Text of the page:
Be positive and encouraging.
Remember, troops have the stress of being far from home and who knows what else may be going on. This is not the time to vent. The polite company rule — avoid religion and politics, is always a good first letter idea.
Another is to simply b e conversational and genuine. If your spouse, child, or other loved one were deployed, how would you want someone to talk to them? And, of course, safety first. It stands for Operational Security and Personal Security. If troops use their first name, so do I. All troops are not Soldiers.
I also include the name of the charity I got their information from. In some cases, they may not be expecting my letter. That happens when others submit a troop who they feel needs a morale boost. Here I write about home.
After all, home and all the wonderful things in it, is what they miss most. A Vietnam Vet told me that when he received letters that they would transport him, even if for a short time, away from the horrible place he was. I also try to include a question or two to give them something to respond to if they reply.
Of course, not everyone has
What not to write to a soldier time or ability regular internet connection or outgoing mail to write back. Thank you for all you do. Because I know they are sacrificing too. Then I include my email address to make replying easier. Our deployed troops really do appreciate any little thing. Including a stranger taking the time to remember those who fight to defend their freedoms.
Two of his Marines did a very good job and he told Sofia to imagine them in a combat zone with smiley face stickers on their uniforms. It really does make it easier to deside to DO something. Hi Beth, You can sign up with a group that writes to troops.
Some of my readers have recommended Any Soldier. You can find links for both as well as other organizations in the Ways To Make A Difference page at the top or click here: Rob, your kind words bring tears to mine. At this point I have a pretty good idea of what it means to serve.
So to have you say that I serve as well in my own way means a great deal to me. One of the things I always struggle with is accepting a heartfelt thanks for what I did when I was in the military. I say this to you because I hope that you know that you have earned the right to be proud of your service. You are actually doing something to support the troops. You are actually serving, you are engaged, involved, motivated and constantly searching for that service member that needs a kind word, a card or even a smiley face sticker.
I also have two children in the armed forces. Here is the link: Almost everyone there is a volunteer. I also wondered if soldiers appreciate letters from the opposite sex more than the same sex. Depends on the person I suppose. And is it ever appropriate "What not to write to a soldier" flirt a bit in some situations?
Darin, I would recommend NOT flirting. What one person may perceive as flirting, another may feel crosses the line. Why even risk something coming across as disrespectful? As for gender, our Military is overwhelmingly male. But I think as long as a letter is sincere, someone in a combat zone male or female would not care who wrote it.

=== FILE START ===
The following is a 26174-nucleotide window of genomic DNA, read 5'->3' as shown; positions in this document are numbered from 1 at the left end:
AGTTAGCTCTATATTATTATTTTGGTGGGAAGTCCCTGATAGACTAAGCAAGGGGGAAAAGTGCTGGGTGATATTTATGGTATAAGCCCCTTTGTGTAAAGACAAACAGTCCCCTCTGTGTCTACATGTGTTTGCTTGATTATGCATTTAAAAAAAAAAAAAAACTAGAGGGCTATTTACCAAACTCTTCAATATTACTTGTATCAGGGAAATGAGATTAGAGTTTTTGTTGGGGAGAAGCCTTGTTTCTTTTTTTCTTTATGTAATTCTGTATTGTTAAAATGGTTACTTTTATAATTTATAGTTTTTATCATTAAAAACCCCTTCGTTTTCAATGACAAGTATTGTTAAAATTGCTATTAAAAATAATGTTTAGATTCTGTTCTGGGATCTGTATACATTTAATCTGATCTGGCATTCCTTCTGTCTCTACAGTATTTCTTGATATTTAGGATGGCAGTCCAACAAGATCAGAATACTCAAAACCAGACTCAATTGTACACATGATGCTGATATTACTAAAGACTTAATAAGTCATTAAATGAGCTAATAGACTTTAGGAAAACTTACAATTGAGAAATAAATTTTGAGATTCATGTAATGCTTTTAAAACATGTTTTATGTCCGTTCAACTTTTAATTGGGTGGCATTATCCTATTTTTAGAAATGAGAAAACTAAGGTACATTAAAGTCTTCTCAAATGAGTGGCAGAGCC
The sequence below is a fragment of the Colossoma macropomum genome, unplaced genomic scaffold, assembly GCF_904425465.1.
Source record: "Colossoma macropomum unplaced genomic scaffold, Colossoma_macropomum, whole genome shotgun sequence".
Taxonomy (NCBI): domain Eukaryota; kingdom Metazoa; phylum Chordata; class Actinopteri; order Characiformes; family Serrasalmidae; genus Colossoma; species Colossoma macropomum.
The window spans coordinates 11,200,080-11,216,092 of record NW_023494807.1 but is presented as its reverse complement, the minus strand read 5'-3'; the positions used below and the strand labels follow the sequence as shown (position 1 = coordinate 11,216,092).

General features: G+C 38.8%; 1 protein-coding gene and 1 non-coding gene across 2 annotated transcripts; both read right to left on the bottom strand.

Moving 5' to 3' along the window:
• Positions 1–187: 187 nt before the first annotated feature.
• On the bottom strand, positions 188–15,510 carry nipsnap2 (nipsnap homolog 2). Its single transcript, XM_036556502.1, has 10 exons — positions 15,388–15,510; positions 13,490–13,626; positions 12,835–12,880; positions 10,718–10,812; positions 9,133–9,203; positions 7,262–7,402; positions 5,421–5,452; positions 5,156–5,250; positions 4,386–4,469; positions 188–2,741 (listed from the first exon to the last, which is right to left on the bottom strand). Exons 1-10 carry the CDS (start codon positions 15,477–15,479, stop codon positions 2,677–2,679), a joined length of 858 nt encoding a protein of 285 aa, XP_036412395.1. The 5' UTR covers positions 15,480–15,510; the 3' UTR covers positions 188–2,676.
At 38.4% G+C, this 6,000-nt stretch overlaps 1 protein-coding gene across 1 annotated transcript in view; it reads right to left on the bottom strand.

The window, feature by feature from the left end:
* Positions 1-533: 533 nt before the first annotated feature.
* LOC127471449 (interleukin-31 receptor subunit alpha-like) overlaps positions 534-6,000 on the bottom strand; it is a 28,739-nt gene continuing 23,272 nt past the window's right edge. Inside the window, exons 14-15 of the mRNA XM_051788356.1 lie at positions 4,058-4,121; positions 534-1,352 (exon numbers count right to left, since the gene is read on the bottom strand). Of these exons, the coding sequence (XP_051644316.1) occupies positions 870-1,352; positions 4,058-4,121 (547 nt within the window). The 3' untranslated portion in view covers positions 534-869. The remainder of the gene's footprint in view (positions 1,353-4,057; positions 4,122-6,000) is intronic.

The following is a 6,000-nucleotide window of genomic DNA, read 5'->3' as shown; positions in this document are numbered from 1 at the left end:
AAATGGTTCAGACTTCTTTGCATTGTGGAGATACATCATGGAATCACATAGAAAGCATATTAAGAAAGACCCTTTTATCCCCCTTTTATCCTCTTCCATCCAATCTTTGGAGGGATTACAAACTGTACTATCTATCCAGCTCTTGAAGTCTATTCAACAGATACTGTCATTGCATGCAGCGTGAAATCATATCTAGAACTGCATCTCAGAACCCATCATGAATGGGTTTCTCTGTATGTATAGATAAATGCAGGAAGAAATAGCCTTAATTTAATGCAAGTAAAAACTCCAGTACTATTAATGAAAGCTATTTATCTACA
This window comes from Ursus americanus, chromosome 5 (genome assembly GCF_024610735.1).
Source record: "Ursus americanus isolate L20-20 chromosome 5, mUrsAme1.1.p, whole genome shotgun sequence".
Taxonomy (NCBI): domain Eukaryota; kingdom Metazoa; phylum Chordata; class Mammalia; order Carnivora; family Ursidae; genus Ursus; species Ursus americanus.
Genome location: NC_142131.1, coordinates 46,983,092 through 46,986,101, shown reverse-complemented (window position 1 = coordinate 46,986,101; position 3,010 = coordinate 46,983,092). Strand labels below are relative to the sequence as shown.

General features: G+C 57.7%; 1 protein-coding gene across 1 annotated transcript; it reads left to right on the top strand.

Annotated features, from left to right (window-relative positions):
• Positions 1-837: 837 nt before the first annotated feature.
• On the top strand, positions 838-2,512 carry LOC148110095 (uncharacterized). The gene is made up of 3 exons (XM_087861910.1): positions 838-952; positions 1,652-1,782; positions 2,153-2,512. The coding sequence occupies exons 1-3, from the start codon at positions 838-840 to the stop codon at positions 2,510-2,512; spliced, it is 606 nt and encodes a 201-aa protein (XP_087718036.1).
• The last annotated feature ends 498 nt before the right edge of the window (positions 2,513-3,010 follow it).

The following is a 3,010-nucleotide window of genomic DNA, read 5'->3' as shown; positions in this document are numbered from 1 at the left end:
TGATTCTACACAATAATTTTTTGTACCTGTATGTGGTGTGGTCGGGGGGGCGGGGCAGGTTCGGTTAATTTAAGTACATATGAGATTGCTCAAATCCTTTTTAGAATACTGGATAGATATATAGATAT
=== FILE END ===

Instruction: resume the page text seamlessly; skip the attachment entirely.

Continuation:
That involves one letter a week and one care package a month. I would write letters to different troops for one-time support and some of them turned into pen pals.
If the troops receiving it have also checked the pen pal option, there you go. I know this is old but new people may be reading. You are doing it to support THEM. They are doing their job and that is their priority. If you are not okay with sending weekly letters and occasional care packages with no response then find a one time commitment instead of adoption.
So in spirt:.
No one is required to do anything in order to get support. They already do enough just doing their job. Operation Gratitude is great place to do a one-time letter if anyone reading is interested in that. Glad you like the post! Talk to you later. Before we married he showed me the letters that had been sent to him from volunteers throughout the USA and told me about care packages he received.
He said that they brought light to his days and they helped him so much during what was an incredibly hard time in his life! Things like this really DO make a What not to write to a soldier in servicemembers lives. Joanne, Thank you for your kind words. Especially at such a difficult time!
When my first soldier returned from Afghanistan, his wife told me that he brought home a box of letters and postcards that I had sent him. He saved What not to write to a soldier one. I was surprised and touched that he held onto them. Gina, another great post. Practical advice like this is so valuable. Thank you for the suggestions! I may try it with a little encouragement from you here! Thank you so much for doing this for our troops and their families.
I bet they love them!
And I am thrilled that you may give it try. I think it would be fun after making so many, to use one to say hello: I make cards for Operation Write Home, but that is making cards for them to send home to friends and "What not to write to a soldier," not for us to encourage them. Any help would be great! Hi Marsha, Thank you for making cards for our troops! There are many ways to write to our troops through various charities.
You can join a team that writes letters to a specific group deployed, wounded etc or, go to their Forum and see what requests there are. I often go to the Forum and read TLC tender loving care This is for troops on the waiting list to be adopted or if someone needs a a morale boost. Click on the requests.